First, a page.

Controlled substances


We Do Not Prescribe Narcotic Medications, NOR AMPHETAMINES / STIMULANTS 
as a matter of Course. This is elaborated on below and linked to articles in the education section. You also may wish to refer to the New Patient Questionnaire, which includes many of the risks of controlled substance use.

As an alternative I do support the use of Medical Marijuana - as there is good evidence of it's utility in certain conditions. See AAN guidelines on CAM for MS.

Q: Will I become an addict?
A: Addiction has genetic, social and environmental components. A person who does not have the propensity for addiction is less likely to become addicted to pain medications; however, there is no guarantee.
The risk is related to a family or personal history of addiction to drugs or alcohol and even tobacco. Some signs of addiction include increasing the dose on your own, seeing multiple prescribing physicians, running out of medication early and getting extra medication from friends and family. If you feel that you may have become addicted, you will need treatment for that medical condition; and will be appropriately referred.

Q: Is it true that pain medication can cause pain, or make it worse, and last persistently where otherwise it would have gone away?
A: Yes indeed, it is called opioid induced hyperalgesia (see education section for references). It tends to occur at higher doses and protracted frequent use, but is now being seen to occur in people using pain medications as infrequently as 8 times a month. This is being written about in the medical literature very often of late, and is a topic of much discussion. In fact many doctors no longer prescribe narcotics for non-malignant pain, as the latest literature review proved there to be "scanty" or no evidence for it's use in chronic non-malignant pain. We are one of them. The latest reports are quite convincing that pain medications, narcotics especially, can indeed make pain persist and get worse, and thus a thorough work-up for treatable causes, and a conservative multi-modal approach to pain is the best option.

Q: So, you do not prescribe narcotics?                  

A: There are of course certain malignant conditions, such as cancer, where narcotics are the only humane option - and a specialized narcotic based pain treatment program would be in order, such as implantable morphine pumps etc.,  and the appropriate referral would be made. We would do all we could from a non-narcotic perspective, and remain part of the treatment team, and will assist with evaluation for risk and trials of intrathecal morphine for cancer pain if requested. But we are not equipped in this office to run a narcotic based pain treatment program.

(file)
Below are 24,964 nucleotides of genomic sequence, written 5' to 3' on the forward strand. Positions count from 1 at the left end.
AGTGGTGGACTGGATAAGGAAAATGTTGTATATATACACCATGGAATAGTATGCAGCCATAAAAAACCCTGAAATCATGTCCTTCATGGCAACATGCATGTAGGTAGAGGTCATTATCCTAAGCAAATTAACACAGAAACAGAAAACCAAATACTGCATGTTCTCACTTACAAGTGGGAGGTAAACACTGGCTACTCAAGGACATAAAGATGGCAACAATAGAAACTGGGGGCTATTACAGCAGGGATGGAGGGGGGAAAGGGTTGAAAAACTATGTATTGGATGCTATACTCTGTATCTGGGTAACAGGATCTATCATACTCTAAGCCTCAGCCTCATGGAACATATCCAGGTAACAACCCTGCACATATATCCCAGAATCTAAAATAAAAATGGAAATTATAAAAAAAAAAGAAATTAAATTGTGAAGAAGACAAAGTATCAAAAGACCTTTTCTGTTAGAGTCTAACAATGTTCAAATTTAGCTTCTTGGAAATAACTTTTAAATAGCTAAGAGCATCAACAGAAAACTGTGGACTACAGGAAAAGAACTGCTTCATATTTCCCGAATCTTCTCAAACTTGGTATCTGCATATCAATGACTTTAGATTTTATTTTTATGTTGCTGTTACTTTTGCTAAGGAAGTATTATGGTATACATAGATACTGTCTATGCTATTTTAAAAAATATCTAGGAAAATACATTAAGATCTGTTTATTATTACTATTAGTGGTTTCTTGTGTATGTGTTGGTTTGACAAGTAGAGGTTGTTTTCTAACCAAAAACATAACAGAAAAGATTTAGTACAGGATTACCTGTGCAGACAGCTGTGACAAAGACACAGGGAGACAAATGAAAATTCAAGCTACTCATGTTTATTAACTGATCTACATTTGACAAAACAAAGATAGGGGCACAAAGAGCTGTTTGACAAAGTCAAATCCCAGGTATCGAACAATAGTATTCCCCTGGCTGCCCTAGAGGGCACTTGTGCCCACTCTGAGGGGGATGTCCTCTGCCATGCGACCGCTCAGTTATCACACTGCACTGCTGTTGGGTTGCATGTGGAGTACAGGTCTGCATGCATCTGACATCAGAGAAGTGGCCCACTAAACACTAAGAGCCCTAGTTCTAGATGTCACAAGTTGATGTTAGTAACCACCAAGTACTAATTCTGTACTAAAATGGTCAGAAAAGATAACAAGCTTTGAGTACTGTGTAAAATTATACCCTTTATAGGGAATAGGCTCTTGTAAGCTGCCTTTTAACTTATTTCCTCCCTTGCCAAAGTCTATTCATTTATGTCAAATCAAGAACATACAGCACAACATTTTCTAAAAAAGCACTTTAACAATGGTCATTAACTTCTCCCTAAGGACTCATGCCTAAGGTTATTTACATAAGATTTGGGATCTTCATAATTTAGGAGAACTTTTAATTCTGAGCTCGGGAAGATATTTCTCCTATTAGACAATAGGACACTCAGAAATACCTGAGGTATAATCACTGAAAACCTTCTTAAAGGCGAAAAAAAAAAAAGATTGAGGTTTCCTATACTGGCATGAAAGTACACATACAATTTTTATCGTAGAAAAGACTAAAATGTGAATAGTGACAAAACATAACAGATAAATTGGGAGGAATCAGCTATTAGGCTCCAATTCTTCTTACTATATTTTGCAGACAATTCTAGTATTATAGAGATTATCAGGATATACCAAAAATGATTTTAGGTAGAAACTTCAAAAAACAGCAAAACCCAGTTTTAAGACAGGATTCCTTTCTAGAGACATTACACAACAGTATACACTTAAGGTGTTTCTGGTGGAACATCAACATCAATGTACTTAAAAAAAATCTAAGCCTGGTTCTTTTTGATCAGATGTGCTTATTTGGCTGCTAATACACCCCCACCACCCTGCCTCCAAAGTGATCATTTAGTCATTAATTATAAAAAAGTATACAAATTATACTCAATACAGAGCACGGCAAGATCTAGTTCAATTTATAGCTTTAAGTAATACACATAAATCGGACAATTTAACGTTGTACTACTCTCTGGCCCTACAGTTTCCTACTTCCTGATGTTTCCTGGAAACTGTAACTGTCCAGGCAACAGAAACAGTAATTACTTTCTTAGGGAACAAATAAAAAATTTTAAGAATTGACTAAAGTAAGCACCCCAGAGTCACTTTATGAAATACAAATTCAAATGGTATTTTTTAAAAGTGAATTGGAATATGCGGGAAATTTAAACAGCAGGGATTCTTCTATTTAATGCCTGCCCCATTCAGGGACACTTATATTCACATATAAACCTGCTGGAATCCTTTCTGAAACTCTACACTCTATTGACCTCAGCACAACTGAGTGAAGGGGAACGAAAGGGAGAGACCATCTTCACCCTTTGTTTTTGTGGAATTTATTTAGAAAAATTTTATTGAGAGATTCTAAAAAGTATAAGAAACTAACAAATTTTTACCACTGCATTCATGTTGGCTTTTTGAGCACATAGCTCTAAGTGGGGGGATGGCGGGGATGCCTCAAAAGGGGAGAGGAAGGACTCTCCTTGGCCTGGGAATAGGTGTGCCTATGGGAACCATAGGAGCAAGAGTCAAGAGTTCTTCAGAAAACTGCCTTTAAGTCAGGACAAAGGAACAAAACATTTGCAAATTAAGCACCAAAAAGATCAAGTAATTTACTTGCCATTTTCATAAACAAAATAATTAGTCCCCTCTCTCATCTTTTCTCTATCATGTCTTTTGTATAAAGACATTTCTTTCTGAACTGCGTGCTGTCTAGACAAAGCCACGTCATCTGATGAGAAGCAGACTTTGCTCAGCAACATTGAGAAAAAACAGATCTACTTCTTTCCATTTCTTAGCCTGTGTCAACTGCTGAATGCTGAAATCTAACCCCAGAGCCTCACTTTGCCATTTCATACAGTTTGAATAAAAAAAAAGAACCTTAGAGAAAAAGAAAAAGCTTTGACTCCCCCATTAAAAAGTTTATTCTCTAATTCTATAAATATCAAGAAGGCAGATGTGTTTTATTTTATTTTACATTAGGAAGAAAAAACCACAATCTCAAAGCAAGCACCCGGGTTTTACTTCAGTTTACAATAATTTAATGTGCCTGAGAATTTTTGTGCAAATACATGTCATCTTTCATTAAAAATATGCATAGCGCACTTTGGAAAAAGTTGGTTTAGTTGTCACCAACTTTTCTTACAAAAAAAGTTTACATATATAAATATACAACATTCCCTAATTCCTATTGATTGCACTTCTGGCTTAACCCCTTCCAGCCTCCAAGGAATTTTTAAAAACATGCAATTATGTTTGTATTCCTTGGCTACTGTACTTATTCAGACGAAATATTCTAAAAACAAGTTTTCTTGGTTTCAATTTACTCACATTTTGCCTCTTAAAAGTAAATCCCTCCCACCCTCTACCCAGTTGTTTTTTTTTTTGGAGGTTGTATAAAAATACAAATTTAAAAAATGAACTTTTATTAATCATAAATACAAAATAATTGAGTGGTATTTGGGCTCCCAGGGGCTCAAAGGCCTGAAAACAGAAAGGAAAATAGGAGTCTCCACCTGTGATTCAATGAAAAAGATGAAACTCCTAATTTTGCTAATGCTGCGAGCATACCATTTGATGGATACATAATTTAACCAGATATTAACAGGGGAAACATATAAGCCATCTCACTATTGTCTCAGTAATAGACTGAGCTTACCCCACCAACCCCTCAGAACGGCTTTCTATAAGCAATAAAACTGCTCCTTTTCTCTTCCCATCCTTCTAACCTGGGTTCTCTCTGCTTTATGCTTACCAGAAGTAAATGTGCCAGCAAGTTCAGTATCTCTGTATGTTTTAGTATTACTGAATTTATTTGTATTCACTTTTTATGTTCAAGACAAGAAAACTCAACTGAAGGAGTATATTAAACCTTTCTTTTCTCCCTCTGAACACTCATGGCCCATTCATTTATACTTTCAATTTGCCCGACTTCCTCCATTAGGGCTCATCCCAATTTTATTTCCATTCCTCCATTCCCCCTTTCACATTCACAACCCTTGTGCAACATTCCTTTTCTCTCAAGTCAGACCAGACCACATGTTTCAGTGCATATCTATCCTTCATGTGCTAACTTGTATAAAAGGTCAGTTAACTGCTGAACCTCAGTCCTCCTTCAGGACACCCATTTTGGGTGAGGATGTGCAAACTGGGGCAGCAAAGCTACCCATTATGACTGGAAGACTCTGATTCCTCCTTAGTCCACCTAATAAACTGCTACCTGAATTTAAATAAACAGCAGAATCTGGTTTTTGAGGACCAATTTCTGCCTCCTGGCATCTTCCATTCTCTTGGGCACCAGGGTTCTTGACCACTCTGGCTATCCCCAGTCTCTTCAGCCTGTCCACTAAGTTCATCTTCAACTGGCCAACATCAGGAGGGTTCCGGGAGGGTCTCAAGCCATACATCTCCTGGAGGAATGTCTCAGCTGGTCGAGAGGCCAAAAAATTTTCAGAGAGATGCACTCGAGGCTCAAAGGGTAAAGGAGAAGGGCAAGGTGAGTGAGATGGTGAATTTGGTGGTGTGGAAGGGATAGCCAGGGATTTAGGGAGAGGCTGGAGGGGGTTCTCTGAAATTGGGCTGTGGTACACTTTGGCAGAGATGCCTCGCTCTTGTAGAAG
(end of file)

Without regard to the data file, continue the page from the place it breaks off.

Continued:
Driving and machinery

one of the most common questions involves the issue of driving a vehicle.

Q: Can I drive (or operate machinery, etc)?
A: We don't know. Many neurological conditions and their treatments affect the ability to drive. Conditions such as Alzheimers, Parkinsons, epilepsy, pain, arthritis or headache can impair the ability to operate a vehicle or operate machinery. Therefore the medical condition alone could prevent a patient from driving safely. Certainly, medications can impair the ability to drive or operate machinery. Many medications cause sedation or decrease reaction time. We see you for a very brief time of your life (just a few minutes per month). In that time, although we assess fatigue and tiredness, we cannot obtain enough information to make conclusions about your function outside the office. You must assume responsibility for your own behavior: patients are instructed not to drive or operate any vehicle or machinery if there is any impairment whatever, whether related to the underlying disorder or to the medication intended to treat the underlying disorder. If in doubt, do NOT drive.

You should NOT DRIVE if you have disorders that cause:

  • lack of consciousness (seizure, for example)
  • lack of rapid thinking/reaction (Alzheimer's, for example)
  • certain visual issues (loss of half of vision, for example)
  • any condition or treatment that impairs concentration
  • these are just a few of the possible conditions